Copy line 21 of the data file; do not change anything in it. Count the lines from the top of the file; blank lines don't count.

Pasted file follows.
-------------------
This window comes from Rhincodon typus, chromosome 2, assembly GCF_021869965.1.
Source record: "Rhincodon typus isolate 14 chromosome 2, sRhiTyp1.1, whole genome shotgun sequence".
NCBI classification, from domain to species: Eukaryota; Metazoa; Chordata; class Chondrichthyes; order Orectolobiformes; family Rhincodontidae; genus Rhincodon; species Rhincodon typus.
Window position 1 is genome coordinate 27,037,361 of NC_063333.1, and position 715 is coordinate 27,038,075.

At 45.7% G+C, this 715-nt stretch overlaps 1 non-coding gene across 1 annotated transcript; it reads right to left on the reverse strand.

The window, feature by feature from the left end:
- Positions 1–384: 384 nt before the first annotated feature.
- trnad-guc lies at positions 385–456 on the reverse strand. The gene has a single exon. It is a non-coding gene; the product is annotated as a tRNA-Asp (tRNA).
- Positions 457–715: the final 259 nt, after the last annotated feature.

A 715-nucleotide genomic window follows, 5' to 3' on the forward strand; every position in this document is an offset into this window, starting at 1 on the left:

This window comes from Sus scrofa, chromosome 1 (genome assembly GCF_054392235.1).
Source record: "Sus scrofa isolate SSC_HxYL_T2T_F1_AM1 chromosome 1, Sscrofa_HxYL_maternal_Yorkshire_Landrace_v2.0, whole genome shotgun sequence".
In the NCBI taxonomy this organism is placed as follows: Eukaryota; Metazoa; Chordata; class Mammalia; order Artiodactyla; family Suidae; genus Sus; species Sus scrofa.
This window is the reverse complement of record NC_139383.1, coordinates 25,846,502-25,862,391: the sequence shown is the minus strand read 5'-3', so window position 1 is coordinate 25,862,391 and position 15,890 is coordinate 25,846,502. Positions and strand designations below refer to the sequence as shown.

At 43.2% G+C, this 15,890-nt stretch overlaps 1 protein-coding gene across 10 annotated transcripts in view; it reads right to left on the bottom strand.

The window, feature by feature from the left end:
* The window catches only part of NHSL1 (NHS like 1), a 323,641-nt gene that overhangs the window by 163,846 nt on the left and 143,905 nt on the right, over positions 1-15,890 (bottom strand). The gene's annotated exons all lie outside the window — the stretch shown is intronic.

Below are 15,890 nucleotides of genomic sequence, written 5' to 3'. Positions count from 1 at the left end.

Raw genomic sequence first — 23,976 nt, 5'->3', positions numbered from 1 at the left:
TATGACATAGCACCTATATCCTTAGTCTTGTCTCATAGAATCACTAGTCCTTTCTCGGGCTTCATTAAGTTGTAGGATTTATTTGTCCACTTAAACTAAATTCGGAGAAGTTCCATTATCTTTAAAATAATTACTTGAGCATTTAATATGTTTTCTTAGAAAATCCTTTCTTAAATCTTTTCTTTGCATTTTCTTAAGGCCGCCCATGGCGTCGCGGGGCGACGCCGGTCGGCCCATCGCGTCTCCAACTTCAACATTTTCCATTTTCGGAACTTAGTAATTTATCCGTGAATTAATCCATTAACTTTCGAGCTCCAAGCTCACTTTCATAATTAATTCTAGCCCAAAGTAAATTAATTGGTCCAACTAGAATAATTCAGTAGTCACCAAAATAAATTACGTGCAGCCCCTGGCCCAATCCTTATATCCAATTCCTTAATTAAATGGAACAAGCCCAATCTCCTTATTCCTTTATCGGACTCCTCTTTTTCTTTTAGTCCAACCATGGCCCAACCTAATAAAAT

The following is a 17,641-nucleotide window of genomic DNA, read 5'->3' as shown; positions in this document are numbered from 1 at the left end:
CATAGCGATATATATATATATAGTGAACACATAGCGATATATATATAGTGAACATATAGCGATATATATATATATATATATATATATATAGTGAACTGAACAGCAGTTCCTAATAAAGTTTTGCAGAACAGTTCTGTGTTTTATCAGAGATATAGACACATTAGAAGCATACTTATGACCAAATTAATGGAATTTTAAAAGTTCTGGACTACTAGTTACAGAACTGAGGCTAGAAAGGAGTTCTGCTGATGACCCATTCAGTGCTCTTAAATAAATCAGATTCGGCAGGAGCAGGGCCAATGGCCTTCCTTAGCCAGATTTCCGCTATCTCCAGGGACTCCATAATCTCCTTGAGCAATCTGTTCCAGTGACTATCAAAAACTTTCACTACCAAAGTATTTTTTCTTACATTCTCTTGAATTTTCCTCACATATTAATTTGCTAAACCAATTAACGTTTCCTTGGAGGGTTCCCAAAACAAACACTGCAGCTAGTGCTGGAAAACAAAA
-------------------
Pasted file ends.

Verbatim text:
The following is a 17,641-nucleotide window of genomic DNA, read 5'->3' as shown; positions in this document are numbered from 1 at the left end: